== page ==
Sea Grant, a $73 million national program that aims to educate and provide statistically sound information about costal ecosystems, is at risk of being defunded after President Donald Trump proposed cutting the National Oceanic and Atmospheric Administration budget by 17 percent.
The proposal, which was laid out in a memo detailing the 2018 fiscal year federal budget from the White House Office of Management and Budget, takes away more than $250 million in NOAA grants and programs, including those to Sea Grant.
“These programs are a lower priority than core functions maintained in the Budget such as surveys, charting and fisheries management,” the budget outline said.
North Carolina State University is one of 33 colleges and universities in the nation with a Sea Grant state-based program.
In North Carolina, Sea Grant focuses on addressing the state’s urgent and long-term needs in ocean, coastal and watershed resource management.
Susan White, executive director of North Carolina Sea Grant, said in an email the budget proposal is exactly that — just a proposal.
“We will continue to work with our university partners and the National Sea Grant College Program to monitor the situation as the more formal steps in the federal budget and appropriations processes begin,” she said.
White said if Sea Grant is federally defunded, the program might not be as effective.
“Sea Grant programs are federal/state partnerships – for every $2 in federal funding, the state provides a $1 match,” she said. “If resources are reduced, the scope and impact of North Carolina Sea Grant’s programs would shrink.”
The program also plays an important role in training graduate students through projects and fellowships.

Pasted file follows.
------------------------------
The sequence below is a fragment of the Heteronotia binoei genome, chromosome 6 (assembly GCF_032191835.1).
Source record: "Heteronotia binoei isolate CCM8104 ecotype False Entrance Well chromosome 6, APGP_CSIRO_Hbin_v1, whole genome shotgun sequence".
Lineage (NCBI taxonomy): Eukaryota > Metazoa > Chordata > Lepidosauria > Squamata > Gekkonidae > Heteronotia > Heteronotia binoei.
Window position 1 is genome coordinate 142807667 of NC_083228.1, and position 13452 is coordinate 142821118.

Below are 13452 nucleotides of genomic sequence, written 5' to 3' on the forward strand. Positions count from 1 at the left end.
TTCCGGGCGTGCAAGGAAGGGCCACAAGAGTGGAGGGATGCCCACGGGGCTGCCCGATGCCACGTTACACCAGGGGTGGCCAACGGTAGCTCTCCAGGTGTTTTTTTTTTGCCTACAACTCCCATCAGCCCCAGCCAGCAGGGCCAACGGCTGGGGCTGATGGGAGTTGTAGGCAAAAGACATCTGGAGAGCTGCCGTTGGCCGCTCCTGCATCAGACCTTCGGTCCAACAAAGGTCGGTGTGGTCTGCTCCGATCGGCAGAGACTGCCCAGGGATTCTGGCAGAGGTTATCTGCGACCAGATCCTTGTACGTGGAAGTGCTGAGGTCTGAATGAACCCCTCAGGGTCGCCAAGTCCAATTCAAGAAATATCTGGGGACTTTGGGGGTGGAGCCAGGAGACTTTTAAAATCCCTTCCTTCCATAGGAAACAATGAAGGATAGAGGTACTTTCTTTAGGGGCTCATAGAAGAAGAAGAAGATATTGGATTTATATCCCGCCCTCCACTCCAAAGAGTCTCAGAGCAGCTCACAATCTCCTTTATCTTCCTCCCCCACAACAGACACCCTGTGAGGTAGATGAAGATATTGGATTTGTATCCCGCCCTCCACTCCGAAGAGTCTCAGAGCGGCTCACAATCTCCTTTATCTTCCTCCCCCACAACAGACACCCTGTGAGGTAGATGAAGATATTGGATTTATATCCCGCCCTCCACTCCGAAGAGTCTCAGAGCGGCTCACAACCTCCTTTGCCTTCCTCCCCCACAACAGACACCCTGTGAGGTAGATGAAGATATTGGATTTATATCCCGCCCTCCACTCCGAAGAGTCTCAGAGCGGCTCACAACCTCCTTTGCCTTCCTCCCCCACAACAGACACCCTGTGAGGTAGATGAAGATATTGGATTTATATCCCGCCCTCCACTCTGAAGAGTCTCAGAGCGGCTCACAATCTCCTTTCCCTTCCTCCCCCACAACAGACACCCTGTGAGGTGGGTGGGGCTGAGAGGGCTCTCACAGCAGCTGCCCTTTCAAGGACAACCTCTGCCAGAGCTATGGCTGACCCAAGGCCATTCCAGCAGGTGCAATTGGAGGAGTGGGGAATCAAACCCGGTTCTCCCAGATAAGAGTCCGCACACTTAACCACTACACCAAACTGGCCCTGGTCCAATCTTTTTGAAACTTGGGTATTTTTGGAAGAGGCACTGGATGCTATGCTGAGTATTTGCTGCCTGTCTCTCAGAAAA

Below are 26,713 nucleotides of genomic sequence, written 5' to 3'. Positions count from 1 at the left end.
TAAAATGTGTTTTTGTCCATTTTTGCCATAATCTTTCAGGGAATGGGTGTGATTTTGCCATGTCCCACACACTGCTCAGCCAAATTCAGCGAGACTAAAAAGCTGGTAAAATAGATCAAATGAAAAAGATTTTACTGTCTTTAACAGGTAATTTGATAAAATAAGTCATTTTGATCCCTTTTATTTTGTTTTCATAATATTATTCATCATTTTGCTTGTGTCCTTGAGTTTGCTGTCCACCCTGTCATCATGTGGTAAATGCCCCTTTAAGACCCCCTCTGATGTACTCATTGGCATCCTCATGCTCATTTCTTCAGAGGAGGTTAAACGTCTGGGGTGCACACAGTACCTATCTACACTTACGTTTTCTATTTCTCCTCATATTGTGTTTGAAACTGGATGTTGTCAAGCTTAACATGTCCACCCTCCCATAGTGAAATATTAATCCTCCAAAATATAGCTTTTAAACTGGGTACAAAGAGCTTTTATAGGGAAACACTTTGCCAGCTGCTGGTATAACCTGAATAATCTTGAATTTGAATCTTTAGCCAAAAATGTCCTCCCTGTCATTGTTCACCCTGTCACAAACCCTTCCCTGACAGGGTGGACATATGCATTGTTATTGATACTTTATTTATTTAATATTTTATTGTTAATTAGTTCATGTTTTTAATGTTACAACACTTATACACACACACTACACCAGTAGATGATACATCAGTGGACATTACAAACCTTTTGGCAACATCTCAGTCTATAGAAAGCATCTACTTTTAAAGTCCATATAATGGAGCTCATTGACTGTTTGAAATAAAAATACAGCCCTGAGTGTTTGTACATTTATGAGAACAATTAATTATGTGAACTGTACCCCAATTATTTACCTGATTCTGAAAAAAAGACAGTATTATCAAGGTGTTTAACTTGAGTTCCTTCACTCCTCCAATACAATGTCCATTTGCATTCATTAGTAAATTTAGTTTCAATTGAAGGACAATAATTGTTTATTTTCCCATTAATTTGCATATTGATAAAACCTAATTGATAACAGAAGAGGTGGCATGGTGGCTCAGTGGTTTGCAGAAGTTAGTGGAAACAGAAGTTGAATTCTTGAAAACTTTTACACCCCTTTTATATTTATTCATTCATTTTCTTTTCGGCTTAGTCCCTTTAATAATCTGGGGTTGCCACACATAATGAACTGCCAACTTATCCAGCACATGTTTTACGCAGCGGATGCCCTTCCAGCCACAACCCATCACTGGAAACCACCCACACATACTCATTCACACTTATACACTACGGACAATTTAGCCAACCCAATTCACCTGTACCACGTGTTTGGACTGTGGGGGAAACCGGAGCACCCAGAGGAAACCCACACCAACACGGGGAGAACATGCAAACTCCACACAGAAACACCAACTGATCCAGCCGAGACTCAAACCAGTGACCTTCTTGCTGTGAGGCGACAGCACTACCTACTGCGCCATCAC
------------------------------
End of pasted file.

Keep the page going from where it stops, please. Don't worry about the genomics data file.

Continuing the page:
“These are future leaders in science and policy arena,” White said.
Justin Hart, a graduate student who does research with UNC’s Institute of Marine Sciences, has benefited from Sea Grant programming.
“Support from @SeaGrantNC keeps my stormwater research flowing!” he tweeted on March 6.
White said Sea Grant also helps to teach graduate students ways to communicate their results to varied audiences and develop lesson plans for K-12 students to improve their understanding of the North Carolina coast.
And in 2016 alone, Sea Grant supported 860 undergraduate students.
Sea Grant has provided over $3 million in funding to benefit North Carolina’s communities and ecosystems, engages about 270,000 people in Sea Grant-supported informal education programs and provides 40 communities in eight coastal counties with information about rip currents and sharks.
The budget outline said the administration wants to prioritize rebuilding the military through a $54 billion increase in defense spending in 2018, offset by specific reductions in other areas.
Beyond Sea Grant, the budget proposes defunding other environmentally focused programs, including a 31 percent cut to the Environmental Protection Agency’s budget.